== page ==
The Tax Policy Center released a report that concluded that the proposal simply could not do all the things Romney has claimed it would do, and also was forced to concede that “Because we have received no details on proposals to reduce tax preferences, the TPC analysis does not include those proposals.”
Bloomberg’s Josh Barro simply asserted: “The idea is intuitive, but wrong.”
So, the stage is set. Phase one describes a massive tax cut for all Americans, paid for by unspecified closed loopholes, which does not add to the deficit and does not shift the burden to the middle class. Phase three describes the plan as working. Phase two?
The next day, as the punditocracy spun themselves into oblivion trying to adjudicate who “won” the debate, Governor Sean Parnell spoke before the Alaska Support Industry Alliance and blasted the legislature for balking at his proposal to lower taxes on oil companies – to blow up a policy that secures funds for all the stuff that, otherwise, we would be paying for through a state income and/or property tax.
In a meme ready for facebook, where it promptly landed, Parnell said: “Simple math tells us that Senators with a spine for decline are costing Alaskans tens of billions of dollars in untapped, locked up oil in legacy fields.”
I really like simple math. It’s a lot more convenient than complicated math. I also like money. Tens of billions of dollars sounds great. I would love tens of billions of dollars. Who are these senators to stand in the way of tens of billions of dollars?
The problem is the same. There is money buried in the earth underneath Alaska. In Prudhoe Bay, in Ooguruk, and on and on. But to assert that the legislature has served as the fatal clog in a direct line of cash that would otherwise be flowing through a tube linking Prudhoe oil fields to our personal checking accounts is ludicrous. The problem is that the legislature – in particular, the Senate Bipartisan Working Group – has served as a clog in the tube linking the buried treasure money, which pays for the services we depend on, to the savings accounts of Big Oil.
One of the members of the senate working group, Sen. Bill Wielechowski (D-Anchorage), fired back at the Governor, saying: “”He wants to take Alaska from being an owner state to being an owned state.”
As the ADN pointed out during our last special session, “The governor’s proposal ran into serious trouble largely because of its broad tax cuts for existing North Slope fields that would have cost the state $1.5 billion to $2 billion a year, about the same amount generated by a bill that passed the House last year but stalled in the Senate.”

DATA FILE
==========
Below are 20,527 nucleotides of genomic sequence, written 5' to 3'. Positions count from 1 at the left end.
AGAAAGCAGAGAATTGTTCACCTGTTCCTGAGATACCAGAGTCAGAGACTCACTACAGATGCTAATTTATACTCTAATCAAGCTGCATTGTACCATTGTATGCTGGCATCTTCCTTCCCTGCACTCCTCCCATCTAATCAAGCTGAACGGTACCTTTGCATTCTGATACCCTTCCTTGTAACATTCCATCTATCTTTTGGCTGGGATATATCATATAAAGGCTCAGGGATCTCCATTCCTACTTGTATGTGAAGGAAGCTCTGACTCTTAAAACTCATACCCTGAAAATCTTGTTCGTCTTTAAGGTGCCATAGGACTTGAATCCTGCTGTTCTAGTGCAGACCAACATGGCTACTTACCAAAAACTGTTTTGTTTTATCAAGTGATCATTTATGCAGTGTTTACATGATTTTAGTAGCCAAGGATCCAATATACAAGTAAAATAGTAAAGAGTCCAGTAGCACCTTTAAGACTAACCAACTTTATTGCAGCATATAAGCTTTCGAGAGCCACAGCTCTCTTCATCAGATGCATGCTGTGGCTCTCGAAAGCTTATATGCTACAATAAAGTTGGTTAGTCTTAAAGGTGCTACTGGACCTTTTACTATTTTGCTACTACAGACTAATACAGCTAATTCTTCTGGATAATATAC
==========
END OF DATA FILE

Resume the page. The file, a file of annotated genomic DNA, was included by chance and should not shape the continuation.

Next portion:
Through the governor’s proposal to give away oil revenue to the oil companies – without any guarantee, or really any strong indication whatsoever, of increased production and investment – BP, Conoco, and Shell become the sole beneficiaries of the deal.
The Governor and his supporters can threaten us with rhetoric about the (slowing) decline of throughput in the pipeline, but that doesn’t translate to anything meaningful for us. If we upend the cash flow that, under current policy, consistently results in keeping our fiscal house in order, we essentially are constructing a new pipeline of capital that simply floats revenues from the North Slope, far over our heads, to corporate accounts in Texas and Europe.
Like the Romney/Ryan tax plan, all we know is that, in phase one, the Governor wants us to cede control – control defined as a lot of money every year – to unprecedentedly profitable corporations. And he’s doubling down, making that the heart of a statewide election that could change Alaska’s financial security forever. Solely on Sean Parnell’s assumption that our benevolent corporate overlords take pity on us.
In phase three, this results in increased production.
Paul Jenkins, op-ed writer for the ADN and fierce supporter of this specific breed of hope-and-a-prayer oil tax reform, even remarked critically of Parnell’s handling of the situation.
“You would think… that Parnell this year would have been ready with truckloads of data. You would think he, himself, would have led the charge, demanding to testify, hectoring the media, twisting the screws to counter the blanket of union ads aimed at blocking reform. Forceful, savvy leadership — always with a red line-item veto pen in his pocket. Smart guys up front. You would think that. You would be wrong.”
Rolling Stones’ Matt Taibbi offered similar criticism of Ryan’s inability to explain the nonexistent specifics of his ticket’s tax policies – which, for the same reasons, absolutely hold true to Governor Parnell’s actions as well:
“[Y]ou should laugh, you should roll your eyes, and it doesn’t matter if you’re the Vice President or an ABC reporter or a toll operator. You should laugh, because this stuff is a joke, and we shouldn’t take it seriously.”
And without specifics, we should laugh. We are not dealing with serious actors promoting legitimate policy proposals. And it would behoove of us to take off the kid gloves and start being real about it.
We are citizens being courted by well funded, well dressed underpants gnomes. And we deserve better. We deserve a damn explanation for phase two.